BEND, Ore. – The Oregon Department of Fish and Wildlife today released final Sage-Grouse Core Area maps that provide guidance to land use planners, land managers and the public as to the areas of greatest biological importance for persistence of sage-grouse populations in the state. The maps are a product of the updated Greater Sage-Grouse Conservation Assessment and Strategy for Oregon adopted by the Oregon Fish and Wildlife Commission in April 2011.
The Core Area maps, available online, define areas that should be targeted for conservation actions or protections when large scale disturbances are proposed. Core Area maps also provide a broad-scale filter to assist planners, County, State and Federal agencies in identifying areas of likely high and low resource conflicts associated with development proposals.
The maps were originally created by ODFW biologists in cooperation with other agencies, representatives of private landowners and the Sage-Grouse Conservation Planning Team. They were revised and vetted in a series of public meetings held in each of five Sage Grouse Implementation Team areas. There is a Team for each Bureau of Land Management District within the current distribution of sage-grouse in Oregon as well as one in the Baker Resource Area in the Vale district.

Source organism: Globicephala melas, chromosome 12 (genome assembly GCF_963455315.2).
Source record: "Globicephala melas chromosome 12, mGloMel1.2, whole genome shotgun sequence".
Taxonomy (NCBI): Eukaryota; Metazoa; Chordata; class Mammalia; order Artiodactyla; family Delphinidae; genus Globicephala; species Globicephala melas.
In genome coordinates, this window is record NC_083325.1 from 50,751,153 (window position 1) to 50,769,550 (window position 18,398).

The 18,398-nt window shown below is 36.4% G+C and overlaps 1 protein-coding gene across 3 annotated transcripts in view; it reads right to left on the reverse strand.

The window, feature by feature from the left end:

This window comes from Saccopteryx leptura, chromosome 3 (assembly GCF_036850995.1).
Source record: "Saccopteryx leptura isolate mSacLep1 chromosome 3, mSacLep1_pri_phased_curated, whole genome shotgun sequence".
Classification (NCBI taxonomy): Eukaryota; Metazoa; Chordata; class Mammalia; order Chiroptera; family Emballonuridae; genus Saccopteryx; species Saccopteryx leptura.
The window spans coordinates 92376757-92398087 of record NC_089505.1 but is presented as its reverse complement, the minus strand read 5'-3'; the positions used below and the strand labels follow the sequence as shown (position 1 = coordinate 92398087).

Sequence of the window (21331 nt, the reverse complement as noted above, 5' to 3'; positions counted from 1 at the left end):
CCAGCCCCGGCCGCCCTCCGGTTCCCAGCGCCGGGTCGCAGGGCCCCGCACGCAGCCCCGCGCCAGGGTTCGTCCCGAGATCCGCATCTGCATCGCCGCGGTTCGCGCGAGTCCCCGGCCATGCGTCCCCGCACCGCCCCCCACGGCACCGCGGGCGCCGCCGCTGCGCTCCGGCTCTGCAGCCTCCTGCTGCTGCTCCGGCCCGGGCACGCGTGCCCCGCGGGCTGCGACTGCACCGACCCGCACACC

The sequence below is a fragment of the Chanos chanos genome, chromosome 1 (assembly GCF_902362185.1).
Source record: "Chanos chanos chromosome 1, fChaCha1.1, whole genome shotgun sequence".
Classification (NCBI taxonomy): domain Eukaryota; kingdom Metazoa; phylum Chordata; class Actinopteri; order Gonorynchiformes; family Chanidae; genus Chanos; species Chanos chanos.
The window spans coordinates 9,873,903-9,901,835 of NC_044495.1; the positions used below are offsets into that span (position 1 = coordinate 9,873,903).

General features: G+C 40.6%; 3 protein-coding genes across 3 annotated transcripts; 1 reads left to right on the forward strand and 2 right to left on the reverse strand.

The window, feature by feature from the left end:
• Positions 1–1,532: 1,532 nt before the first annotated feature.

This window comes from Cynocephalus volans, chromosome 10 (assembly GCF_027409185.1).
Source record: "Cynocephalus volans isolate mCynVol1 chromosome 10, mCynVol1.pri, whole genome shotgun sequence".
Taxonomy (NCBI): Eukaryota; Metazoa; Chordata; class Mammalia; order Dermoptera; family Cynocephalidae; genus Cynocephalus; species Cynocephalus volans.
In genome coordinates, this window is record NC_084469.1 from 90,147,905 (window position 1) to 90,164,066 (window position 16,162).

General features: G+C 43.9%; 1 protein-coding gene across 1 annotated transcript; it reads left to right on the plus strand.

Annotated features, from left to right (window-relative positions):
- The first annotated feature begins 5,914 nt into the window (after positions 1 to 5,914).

As a result of the public meetings, revisions to the maps included the net removal of non-sagebrush habitat of about 5 percent of proposed Core Areas and about 13 percent of Low Density Areas from suggested conservation focus.
According to ODFW Sage-grouse Coordinator Christian Hagen, the Core Area maps still include the habitat of more than 90 percent of Oregon’s breeding populations and 84 percent of occupied leks, and the revised maps are more accurate in the representation of sage-grouse habitat as it occurs within Core and Low Density Areas.